RETIREMENT Florilegium Urbanum

Keywords: medieval Shrewbury eyre lawsuits maintenance contracts breach poverty sergeant
Subject: Disputes over maintenance contracts
Original source: Documents in the Public Record Office, including the eyre roll, m.35.
Transcription in: William Craddock Bolland, ed. Select Bills in Eyre, A.D. 1292-1333, Selden Society, vol.30, (1914), 6, 22-23.
Original language: French and Latin
Location: Shrewsbury
Date: 1292


[1. Petition to the Shropshire Eyre of 1292, with court record of defendant's response]

To the king's justices,
Thomas le Peleter of Shrewbury lays a complaint against Robert de Rossehall sergeant of the town of Shrewsbury, regarding an agreement made between Thomas and Robert on 3 October 1288 whereby Robert would provide Thomas with sustenance and all necessaries – such as food, drink, footwear, clothing, linen, and wool[len cloth] – in return for a house in Shrewsbury that Thomas gave him. Robert fulfilled his side of the contract only during the first two years and has done nothing since, but has broken the contract with him and refuses to provide him with sustenance, as a result of which Thomas has become a beggar, to his great damage in the amount of a hundred shillings, for which he prays for redress, in God's name.

Robert comes and fully acknowledges that he is bound to provide Thomas with the necessaries stated. He is ready to provide him with those necessaries and says firmly that it was in fact never his fault that he [i.e. Thomas] could not have the necessaries. Thomas admits this. Therefore Thomas is told that he should reside with Robert if he wants to receive the necessaries.

[2. Complaint to the Shropshire Eyre of 1292]

Dear sir, I appeal to the mercy of you who represent the king in doing justice to both rich and poor. I, John Feyrewyn lay a complaint before God and before you, Your Honour, that Richard le Carpenter, clerk of the bailiff of Shrewsbury, withholds from me £4 that I paid him under a written agreement to the effect that Richard was obligated to provide me, John, with sustenance in return for the money received from me. But he has not acted towards me as specified in the contract; as soon as he had the money, he ignored my needs, restricted my movements, and fed me scraps of bread as though I were a pauper begging bread in God's name, so that I almost starved to death. Because of this, dear sir, I appeal in God's name for your mercy in ensuring my money is returned to me before you leave this town. Otherwise I shall never get my money back – for you should know that the rich people stick together to ensure that the poor people can get no justice in this town. As soon as I have my money, my lord, I shall go to the Holy Land, where I shall pray for the king of England and, particularly, for you Sir John de Berrewyke. You should know that I have not a penny nor a halfpenny for [hiring] a lawyer. And so, dear sir, have pity on me so that I may get my money back.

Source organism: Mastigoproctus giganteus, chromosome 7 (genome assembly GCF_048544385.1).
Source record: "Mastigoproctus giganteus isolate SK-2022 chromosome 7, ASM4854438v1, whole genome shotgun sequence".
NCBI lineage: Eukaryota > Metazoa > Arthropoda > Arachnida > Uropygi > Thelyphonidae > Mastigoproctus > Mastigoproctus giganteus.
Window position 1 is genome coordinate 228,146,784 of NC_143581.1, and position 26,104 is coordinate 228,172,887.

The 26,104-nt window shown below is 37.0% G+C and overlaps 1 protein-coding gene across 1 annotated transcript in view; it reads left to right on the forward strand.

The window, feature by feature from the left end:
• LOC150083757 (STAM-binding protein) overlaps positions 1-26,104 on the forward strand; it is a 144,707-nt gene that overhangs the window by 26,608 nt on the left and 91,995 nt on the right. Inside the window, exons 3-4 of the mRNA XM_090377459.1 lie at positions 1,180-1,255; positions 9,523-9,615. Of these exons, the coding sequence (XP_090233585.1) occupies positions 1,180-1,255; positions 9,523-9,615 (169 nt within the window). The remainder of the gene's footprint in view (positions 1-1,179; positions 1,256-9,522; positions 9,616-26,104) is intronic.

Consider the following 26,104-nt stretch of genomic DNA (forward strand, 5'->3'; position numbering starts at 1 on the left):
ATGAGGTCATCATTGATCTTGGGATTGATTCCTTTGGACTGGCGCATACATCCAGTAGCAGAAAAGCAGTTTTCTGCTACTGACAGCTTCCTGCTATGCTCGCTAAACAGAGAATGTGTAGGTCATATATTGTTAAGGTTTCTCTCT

[Endorsed:] He admitted [the charge] and they have permission to settle [their disagreement].


It is notable that both these cases involve borough officials as the providers of maintenance. Whether this is coincidence, or whether such men were expected to be conscientious in meeting their obligations, cannot be said.



In this context, it may be interpreted as board and lodging.

The Latin is adhereat, meaning to stick to, be a supporter of, or (by extension) be a member of the household of.

"restricted my movements"
This would seem to be the gist of me fit sere par le trunc.

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Created: August 18, 2001. Last update: November 23, 2002 © Stephen Alsford, 2001-2003